In the food sector, it is a totally different story. Not only is the average Muslim fully engaged with the Halal food market, they also have strong opinions about what constitutes Halal compliance. Indeed, the expansion of the food sector is driven from both the consumer and producer ends, as consumers become more aware and vocal, and producers look for new opportunities in increasing saturated markets.
Another point of divergence is that in the Islamic finance industry, Sharia scholars tolerate minor amounts of interest or impermissible income, and the investment can still be considered compliant. In the food sector, any minor trace of haram ingredient would be rejected out of hand by the overwhelming majority of Muslim consumers. While there is zero tolerance among informed consumers, there is, paradoxically, a considerable degree of tolerance of the prohibited among educated Islamic finance scholars.
The Islamic Finance industry is largely controlled by Muslims, by scholars and senior executives. Yet, the common complaint within the industry is that a high percentage (one bank CEO stated as much as 85 per cent) of Sharia-compliant funds get re-invested in the mainstream interest-based markets to earn the profit that is later returned to the investor as being “Sharia-compliant”.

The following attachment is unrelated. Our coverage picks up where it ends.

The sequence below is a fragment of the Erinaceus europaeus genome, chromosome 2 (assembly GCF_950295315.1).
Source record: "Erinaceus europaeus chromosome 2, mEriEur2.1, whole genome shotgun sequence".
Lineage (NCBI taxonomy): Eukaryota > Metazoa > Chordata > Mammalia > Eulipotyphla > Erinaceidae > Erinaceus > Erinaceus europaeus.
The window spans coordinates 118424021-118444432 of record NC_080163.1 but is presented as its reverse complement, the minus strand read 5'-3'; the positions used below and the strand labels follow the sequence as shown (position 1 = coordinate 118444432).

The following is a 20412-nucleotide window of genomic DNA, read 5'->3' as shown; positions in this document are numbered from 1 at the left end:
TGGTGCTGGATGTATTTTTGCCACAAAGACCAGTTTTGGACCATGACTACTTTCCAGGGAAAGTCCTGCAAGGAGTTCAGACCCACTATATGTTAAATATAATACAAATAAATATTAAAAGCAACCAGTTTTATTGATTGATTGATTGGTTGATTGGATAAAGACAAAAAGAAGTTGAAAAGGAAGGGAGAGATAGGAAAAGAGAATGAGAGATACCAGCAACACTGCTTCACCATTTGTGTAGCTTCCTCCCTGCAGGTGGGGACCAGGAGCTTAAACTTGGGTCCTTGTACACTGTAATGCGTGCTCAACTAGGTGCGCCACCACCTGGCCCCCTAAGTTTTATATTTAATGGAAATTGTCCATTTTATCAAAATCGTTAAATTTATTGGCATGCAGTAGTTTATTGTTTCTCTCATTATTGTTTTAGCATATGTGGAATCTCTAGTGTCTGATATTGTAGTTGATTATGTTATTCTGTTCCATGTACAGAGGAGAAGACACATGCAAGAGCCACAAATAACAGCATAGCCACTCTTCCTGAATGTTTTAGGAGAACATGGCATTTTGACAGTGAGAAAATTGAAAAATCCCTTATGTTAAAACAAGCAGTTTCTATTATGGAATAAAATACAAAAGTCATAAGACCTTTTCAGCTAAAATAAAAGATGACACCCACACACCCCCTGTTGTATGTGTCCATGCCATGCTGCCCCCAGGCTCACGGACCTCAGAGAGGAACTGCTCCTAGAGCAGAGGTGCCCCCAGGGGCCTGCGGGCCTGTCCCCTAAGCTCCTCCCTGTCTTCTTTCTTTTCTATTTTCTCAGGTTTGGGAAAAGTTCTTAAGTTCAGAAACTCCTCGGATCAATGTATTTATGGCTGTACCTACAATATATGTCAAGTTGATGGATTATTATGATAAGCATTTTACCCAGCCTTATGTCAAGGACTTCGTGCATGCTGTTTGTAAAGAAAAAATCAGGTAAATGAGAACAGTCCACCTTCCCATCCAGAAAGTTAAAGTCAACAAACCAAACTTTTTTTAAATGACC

In direct contrast, the Halal food industry is largely in the hands of non-Muslim controlled companies, and yet the majority of them are very aware and respectful of the need to be compliant, and will convert their production lines to being 100 per cent Halal in order to secure the trust of the consumers.
As these two sectors expand, we can expect to see more avenues of convergence over the course of time. Following the example of Saudi dairy giant Almarai, major corporations in the food, personal care and pharmaceutical sectors could issue sukuk for expansion, and at the same time increase their credibility in the Halal marketplace.

Job creation
Given the real employment shortage within the Arab world — it is estimated that 60 million jobs will be needed by 2020 — one would hope the increasing focus on the Islamic Economy will be a catalyst to create more overlap between the twin pillars of food and finance. However, until there is greater awareness by governments, more transparent regulatory frameworks in the food sector, and more adventurous capital in the finance sector, one suspects that the silos may remain in place for some time yet.